Otapec was also waiting, but for Maya who stepped right up and took his hands where the sarcophagus was between them. Otapec smiled for her, and she returned a genuine smile as Otapec went away and Kartesh of the Shemsu came to take his place. Kartesh squeezed Maya’s hands before she let go.
“Hello, old friend.”
“Dear old friend,” Maya responded.
Lockhart noticed that many of the dark-skinned natives came up and fell to their knees in the face of Kartesh. “These Shemsu are mine by default,” Kartesh admitted, but her hands were manipulating the Agdaline controls and shutting down the sleep chamber so Decker could be awakened. The lid popped open and Decker stirred.
“Damn,” the man said, and “Ouch.” He had been terribly wounded all those time zones in the past, and cryogenic sleep did nothing to heal him. Kartesh made him lay as straight as he could in that little Agdaline box and Maya stepped over to stand beside her.
“I am not a healer by trade,” Kartesh admitted.
“Nor am I,” Maya said, but the two goddesses placed their flat hands about eight inches above Decker. The inside of the sleep chamber began to glow, and then Decker began to glow.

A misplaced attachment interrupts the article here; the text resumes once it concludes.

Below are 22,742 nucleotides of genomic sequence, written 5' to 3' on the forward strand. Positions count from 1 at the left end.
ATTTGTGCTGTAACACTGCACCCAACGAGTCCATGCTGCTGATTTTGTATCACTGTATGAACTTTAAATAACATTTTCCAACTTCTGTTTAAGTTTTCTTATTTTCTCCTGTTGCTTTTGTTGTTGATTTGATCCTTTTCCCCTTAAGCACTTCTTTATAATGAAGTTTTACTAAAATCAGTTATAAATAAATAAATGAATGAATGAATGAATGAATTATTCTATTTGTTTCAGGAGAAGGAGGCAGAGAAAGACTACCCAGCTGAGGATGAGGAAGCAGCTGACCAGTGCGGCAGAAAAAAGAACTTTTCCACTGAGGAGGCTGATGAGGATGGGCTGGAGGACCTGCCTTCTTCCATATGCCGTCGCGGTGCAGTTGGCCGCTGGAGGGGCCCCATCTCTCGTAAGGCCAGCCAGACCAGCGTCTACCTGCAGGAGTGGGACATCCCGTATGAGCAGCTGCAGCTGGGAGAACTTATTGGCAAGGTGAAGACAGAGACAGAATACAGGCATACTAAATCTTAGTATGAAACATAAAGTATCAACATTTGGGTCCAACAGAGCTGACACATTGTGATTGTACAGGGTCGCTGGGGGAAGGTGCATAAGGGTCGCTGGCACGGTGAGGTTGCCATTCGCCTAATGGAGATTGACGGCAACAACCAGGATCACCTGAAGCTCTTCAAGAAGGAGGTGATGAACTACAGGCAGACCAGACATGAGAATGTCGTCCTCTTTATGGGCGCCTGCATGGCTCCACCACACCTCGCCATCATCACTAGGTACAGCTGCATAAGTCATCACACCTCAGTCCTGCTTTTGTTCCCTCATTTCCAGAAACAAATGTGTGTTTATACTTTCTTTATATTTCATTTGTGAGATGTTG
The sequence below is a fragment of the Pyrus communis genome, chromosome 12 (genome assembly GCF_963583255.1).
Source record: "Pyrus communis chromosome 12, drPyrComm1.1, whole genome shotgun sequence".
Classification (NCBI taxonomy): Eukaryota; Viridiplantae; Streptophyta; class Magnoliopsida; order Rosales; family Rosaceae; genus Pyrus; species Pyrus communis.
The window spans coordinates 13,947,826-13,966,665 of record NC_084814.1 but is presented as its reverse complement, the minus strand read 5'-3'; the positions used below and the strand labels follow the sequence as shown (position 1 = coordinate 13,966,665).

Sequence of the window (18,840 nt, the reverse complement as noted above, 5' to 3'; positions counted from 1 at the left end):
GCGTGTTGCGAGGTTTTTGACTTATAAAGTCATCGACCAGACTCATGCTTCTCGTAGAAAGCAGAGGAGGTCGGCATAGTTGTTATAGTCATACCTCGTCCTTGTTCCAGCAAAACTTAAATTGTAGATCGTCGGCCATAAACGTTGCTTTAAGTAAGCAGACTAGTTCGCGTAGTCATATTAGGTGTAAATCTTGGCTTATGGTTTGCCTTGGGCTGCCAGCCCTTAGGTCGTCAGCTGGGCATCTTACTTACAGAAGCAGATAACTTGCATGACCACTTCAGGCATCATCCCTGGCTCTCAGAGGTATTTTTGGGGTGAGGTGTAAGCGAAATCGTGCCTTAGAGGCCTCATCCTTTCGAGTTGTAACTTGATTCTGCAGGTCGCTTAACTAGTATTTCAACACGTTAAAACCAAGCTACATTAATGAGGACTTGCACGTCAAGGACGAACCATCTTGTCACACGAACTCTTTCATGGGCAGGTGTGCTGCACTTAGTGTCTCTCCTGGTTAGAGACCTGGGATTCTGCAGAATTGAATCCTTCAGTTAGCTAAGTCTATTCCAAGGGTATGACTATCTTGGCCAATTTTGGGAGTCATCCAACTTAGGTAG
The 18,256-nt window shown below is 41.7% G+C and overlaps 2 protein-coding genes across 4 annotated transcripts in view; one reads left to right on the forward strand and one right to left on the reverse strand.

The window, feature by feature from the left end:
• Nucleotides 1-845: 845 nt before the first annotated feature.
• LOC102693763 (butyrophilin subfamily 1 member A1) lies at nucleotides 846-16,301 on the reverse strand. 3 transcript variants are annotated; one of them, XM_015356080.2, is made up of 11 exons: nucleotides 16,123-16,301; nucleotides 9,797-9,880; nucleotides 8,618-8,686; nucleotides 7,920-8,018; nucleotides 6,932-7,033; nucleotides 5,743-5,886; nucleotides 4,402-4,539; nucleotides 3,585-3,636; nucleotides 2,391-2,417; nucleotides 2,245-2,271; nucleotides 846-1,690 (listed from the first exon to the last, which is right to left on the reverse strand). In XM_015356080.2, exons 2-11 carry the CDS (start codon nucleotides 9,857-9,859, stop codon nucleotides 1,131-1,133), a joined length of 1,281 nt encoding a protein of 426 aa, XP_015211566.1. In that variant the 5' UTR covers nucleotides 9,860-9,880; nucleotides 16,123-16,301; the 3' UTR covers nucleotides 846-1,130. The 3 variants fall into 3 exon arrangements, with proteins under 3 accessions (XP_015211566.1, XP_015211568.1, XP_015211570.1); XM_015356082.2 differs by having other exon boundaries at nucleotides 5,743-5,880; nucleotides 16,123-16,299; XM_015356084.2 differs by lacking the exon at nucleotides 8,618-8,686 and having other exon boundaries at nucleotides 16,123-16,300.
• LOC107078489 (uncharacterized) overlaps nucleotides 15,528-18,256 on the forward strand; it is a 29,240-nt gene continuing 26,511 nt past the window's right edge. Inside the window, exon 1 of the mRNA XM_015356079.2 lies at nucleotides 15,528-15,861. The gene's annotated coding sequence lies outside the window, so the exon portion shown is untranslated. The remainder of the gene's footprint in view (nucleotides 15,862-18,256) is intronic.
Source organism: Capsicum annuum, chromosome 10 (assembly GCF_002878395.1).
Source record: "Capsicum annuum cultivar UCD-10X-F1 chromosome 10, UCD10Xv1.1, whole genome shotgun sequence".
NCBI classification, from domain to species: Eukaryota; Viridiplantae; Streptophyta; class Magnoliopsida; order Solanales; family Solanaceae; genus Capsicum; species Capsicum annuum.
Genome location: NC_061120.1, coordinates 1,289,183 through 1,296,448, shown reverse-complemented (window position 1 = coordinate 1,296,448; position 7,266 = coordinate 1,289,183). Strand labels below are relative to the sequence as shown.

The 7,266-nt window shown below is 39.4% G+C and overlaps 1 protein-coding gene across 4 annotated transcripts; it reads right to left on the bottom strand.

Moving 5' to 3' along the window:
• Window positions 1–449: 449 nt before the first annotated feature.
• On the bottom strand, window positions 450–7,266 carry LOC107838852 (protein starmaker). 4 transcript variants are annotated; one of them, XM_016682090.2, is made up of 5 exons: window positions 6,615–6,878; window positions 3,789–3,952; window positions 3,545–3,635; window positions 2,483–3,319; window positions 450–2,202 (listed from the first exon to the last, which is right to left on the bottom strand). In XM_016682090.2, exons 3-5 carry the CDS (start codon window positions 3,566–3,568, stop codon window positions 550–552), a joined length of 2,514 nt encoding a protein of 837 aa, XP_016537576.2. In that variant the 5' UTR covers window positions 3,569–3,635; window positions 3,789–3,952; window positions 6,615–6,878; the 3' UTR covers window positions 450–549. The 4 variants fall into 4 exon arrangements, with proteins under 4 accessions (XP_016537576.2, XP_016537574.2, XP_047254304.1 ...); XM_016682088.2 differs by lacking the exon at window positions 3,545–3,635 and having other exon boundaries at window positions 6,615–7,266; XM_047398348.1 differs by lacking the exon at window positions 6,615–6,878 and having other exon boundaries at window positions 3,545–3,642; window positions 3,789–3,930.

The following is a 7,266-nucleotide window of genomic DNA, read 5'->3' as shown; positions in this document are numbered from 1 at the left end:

“No,” Kartesh opened the conversation over Decker’s glowing body. “You are Opi’s little woman.”
“And proud of it,” Maya responded with her best grin. “And that is little fertility woman if you don’t mind.”
“Not any longer. It is little Corn Woman now.”
It did not take long, whatever the women did, and Decker wanted to sit up. Kartesh gave Maya a kiss on the cheek much as Katie had and vanished to be replaced by Doctor Mishka. She came complete with her little black doctor’s bag and would not let Decker do more than sit while she examined him.
“But Doc., I feel fine now.”
“Sit. Stay.” Mishka spoke to him like a dog. “And that is Colonel Kolchenkov to you, Captain, not Doc.”
Decker stayed until she finished and put her stethoscope back in her little black bag. She turned to Maya with a word. “So when were you going to tell me you were pregnant, and then she and her little black bag vanished and Otapec finally came back to help Decker stand. The man was wobbly after his five hundred year sleep, but some food and real rest would do wonders. Then Otapec stepped up to Maya with a stern look on his face. Maya looked down at her feet, like the goddess was afraid to look into his mortal, human eyes. But he just caught her up in an embrace and kissed her like tomorrow might never come.
Some “Oooed,” some “Ahhed.” Some couples looked at each other with unasked questions in their eyes. Chac turned his head to protest. “Mom! Dad!” Ixchel stared and did not know what to think. Kuican pulled his hands free of his siblings and reached out with the words, “Me too.”
Avalon 2.8 Visitors … Next Time